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Moments of Joy and Hope Fuel Perseverance

Personal Perspective: Noticing joy allows one with brain injury to keep going.

Shireen Anne Jeejeebhoy
Source: Shireen Anne Jeejeebhoy

Difficulties assail people with brain injury in their everyday lives. Whether it’s struggling to rise out of bed after another non-restorative night of sleep; remembering to eat breakfast; expending cognitive effort in daily reading practice; straining to put on an acceptable social front; or being patient with the need to pace and rest regularly, these activities, which many adults take for granted, comprise layers of continuing difficulties that only gradually over the years attain automaticity, one layer at a time.

For example, brushing one’s teeth requires memory, muscle strength, coordination, energy, stamina, patience, and concentration to finish the job properly. Purchasing an electric toothbrush may remove the muscle strength layer, and brain biofeedback the concentration layer, but the other layers remain until they, too, heal one by one over time.

Brain injury turning life into a daily endurance marathon can crush us, wear us out, or demand that we find a way to persevere. One of those ways is to notice moments of joy and signs of being seen. I wrote about some of these moments in my memoir Concussion Is Brain Injury: Treating the Neurons and Me:

“I sat down at my kitchen table, mind blank, and two cardinals flew by my window. I stood up and walked over to watch them.”

Moments of joy arrive unexpectedly. You see them when you’re open to noticing. When these cardinals flew by my visual field, enormous fatigue was burdening me so much that taking a medication whose side effects included fatigue didn’t bother me. Yet I hadn’t lost my ability to notice things like that flash of bright red on a bleak winter day.

The cardinals “hopped up to a higher branch, bopped back down to a lower one. They flitted further away, then hopped closer to face me fully. I waited for them to fly off as cardinals were wont to do. They didn’t. A thought crept into my head: photograph them. Malaise kept me rooted, but the cardinals didn’t leave. I frowned. So unusual of these red birds with their black masks. They stuck around for about an hour, long enough for me to move my feet at last, find my camera, and photograph their upended tails, their aggressive stares, and finally their beautiful profiles. Awe and hope filtered into my soul. The two angels in bird form launched into the blue sky then and disappeared.”

That year, 2007, began with intense fear from my body doing strange things that had landed me in the ER and doctors not knowing what to do other than to put me on prednisone briefly and a beta blocker. The medication didn’t do anything for my thermoregulation dysfunction; the beta blocker only eased my anxiety and kept my heart rate down for a few hours in the high double digits. Seeing these cardinals gave me hope in a way that the medication hadn’t.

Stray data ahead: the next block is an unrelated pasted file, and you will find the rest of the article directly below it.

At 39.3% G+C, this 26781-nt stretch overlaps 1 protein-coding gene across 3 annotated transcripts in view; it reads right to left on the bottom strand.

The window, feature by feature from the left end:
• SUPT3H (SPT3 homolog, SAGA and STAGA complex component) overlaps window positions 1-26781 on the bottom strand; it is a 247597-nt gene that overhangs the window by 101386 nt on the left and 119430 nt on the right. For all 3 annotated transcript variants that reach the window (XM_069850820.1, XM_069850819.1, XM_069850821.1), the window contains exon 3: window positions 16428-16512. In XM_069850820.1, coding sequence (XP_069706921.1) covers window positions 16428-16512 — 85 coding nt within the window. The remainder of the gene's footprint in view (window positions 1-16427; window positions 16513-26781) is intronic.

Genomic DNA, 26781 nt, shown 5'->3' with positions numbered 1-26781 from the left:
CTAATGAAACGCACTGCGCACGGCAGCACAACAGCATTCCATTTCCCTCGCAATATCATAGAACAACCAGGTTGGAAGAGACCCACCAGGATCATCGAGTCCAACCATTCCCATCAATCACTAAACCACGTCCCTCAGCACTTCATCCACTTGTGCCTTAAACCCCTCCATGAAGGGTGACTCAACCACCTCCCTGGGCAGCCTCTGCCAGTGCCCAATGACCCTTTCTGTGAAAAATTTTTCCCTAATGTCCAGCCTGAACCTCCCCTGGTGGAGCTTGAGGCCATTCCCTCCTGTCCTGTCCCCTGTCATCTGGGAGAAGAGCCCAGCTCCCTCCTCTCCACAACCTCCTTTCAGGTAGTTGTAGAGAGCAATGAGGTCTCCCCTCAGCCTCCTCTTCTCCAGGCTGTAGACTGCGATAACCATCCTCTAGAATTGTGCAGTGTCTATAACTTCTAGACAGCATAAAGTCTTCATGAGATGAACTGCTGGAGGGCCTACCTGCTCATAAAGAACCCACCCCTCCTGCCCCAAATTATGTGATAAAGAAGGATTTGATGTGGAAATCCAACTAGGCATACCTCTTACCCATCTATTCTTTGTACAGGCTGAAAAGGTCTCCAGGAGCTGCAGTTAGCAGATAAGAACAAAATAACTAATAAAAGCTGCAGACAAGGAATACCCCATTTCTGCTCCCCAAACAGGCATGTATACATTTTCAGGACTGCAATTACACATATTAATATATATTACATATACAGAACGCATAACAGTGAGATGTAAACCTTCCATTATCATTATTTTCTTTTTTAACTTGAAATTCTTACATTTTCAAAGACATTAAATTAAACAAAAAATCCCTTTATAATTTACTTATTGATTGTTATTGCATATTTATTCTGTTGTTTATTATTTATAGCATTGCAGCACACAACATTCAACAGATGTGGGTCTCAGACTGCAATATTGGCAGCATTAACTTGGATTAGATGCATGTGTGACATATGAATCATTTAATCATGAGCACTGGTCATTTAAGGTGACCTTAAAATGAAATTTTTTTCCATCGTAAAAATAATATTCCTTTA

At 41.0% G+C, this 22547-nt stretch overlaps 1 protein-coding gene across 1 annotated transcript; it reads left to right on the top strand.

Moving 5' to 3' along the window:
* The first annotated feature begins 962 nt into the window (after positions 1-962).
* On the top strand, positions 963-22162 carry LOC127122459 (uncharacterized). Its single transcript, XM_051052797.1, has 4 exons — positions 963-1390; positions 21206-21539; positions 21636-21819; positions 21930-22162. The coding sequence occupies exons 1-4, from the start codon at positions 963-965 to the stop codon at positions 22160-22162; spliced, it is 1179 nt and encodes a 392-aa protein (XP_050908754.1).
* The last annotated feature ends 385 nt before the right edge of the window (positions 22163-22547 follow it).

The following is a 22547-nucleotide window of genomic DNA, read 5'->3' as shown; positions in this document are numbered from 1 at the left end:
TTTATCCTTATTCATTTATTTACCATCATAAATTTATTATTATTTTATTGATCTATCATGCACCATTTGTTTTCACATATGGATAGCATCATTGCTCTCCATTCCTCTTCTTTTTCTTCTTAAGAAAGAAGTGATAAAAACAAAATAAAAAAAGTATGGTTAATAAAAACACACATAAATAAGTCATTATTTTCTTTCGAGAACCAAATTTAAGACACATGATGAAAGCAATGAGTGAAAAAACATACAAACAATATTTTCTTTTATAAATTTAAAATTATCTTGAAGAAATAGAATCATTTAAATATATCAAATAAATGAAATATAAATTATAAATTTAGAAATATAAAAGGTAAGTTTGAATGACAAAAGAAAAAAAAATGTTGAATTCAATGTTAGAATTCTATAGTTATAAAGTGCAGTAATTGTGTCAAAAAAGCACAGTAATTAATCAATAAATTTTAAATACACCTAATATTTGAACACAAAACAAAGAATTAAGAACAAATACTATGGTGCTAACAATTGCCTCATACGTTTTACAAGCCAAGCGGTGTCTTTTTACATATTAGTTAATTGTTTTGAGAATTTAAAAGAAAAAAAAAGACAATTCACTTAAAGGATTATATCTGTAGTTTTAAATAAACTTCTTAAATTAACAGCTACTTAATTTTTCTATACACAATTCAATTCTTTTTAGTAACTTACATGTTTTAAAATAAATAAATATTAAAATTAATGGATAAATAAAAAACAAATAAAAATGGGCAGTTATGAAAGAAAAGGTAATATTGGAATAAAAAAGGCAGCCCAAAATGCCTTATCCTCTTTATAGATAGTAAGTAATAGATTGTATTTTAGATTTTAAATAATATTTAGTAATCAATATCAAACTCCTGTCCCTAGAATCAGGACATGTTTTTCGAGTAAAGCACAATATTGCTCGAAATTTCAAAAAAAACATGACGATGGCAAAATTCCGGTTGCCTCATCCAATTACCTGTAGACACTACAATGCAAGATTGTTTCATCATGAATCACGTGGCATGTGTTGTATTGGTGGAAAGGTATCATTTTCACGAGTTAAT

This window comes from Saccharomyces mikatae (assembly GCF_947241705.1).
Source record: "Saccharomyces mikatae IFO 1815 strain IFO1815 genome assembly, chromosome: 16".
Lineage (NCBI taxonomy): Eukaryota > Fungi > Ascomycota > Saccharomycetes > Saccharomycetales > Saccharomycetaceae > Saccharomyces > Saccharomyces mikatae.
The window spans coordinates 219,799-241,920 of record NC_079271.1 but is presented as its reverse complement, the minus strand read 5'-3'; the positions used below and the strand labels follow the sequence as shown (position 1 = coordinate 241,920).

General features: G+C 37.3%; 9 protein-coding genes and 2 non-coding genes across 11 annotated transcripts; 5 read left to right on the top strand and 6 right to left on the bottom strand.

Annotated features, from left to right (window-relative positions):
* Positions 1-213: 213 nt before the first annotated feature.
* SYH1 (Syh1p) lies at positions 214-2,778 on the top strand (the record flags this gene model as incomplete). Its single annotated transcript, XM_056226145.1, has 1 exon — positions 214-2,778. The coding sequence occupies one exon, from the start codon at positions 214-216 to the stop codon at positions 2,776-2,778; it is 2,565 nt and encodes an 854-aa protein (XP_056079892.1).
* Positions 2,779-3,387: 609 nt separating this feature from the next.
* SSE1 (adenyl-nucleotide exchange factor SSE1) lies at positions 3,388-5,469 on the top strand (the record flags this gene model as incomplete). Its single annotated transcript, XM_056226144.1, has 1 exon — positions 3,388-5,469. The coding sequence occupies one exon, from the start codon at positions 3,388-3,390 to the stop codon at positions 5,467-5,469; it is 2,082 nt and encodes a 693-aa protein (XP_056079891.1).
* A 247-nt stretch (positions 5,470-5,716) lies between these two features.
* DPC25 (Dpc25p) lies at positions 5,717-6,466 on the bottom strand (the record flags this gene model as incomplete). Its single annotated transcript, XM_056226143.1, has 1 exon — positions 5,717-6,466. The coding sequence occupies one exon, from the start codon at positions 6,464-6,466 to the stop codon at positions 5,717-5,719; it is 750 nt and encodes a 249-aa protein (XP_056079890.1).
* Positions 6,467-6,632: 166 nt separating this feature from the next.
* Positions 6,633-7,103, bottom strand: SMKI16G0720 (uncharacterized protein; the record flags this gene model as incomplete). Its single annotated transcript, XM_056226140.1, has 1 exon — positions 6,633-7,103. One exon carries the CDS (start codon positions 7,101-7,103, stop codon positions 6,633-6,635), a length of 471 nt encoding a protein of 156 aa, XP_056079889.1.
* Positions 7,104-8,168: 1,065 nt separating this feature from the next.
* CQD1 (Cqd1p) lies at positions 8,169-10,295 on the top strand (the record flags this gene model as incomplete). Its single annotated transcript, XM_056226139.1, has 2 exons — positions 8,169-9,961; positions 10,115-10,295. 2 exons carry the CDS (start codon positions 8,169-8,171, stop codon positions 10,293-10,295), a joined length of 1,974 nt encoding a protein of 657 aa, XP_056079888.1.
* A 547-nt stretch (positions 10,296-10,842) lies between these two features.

That hour with the cardinals reminded me of the early years after my brain injury. I’d walk home alone, exhausted from rehab and medical appointments, and I’d look up at the blue sky. It was the only good thing in my life at that moment. You know your life sucks when you have to deliberately make yourself look up to find a moment of gratitude in the sky being blue.

Years later, I'd walk in the rain after challenging weekly appointments, relishing the way the cold sky water scattered people off the sidewalk and out of parks, leaving the park benches all to myself. And I watched celestial events from my tiny corner of the world like millions of others. If you have to be isolated because society excludes those with disabilities, you might as well extract a measure of joy in some part of it. Today, I carry my smartphone to snap photographs of flowers. Whether I upload them or not, the act of photographing them lets me notice their color, their scent, their shape, and the way they beautify autumn’s dead leaves.

I couldn’t have persevered through this one-year-shy of a quarter century living with brain injury without being able to notice aspects of life that give joy: spring flowers after cold rains; brown creepers hopping swiftly up fat tree trunks; clouds folding among themselves to create magnificent skyscapes; a follower on social media expressing gratitude for what I’ve written; squirrels squeaking madly at each other; a squirrel bombarding another with acorns; cats winding their way toward me; dogs pulling their owners over to say, “Hi!”; and the grand arc of a blue sky.

I can’t tell you how to notice. All I can say is that from my own experience, I know it’s not tied to the ability to concentrate. When my hyperactivity was extreme, I still noticed these small, hope-giving moments. Maybe carrying a camera or opening your smartphone’s camera app is a way to tell you, “Notice the joy!” Let this moment tell you quitting this brain injury marathon isn’t permanent; it’s merely a placeholder in recovery’s persevering journey.

These moments don’t prevent quitting and brain injury grief. But they can allow you to pick yourself up and keep going through the long haul of brain injury recovery.

Copyright ©2024 Shireen Anne Jeejeebhoy

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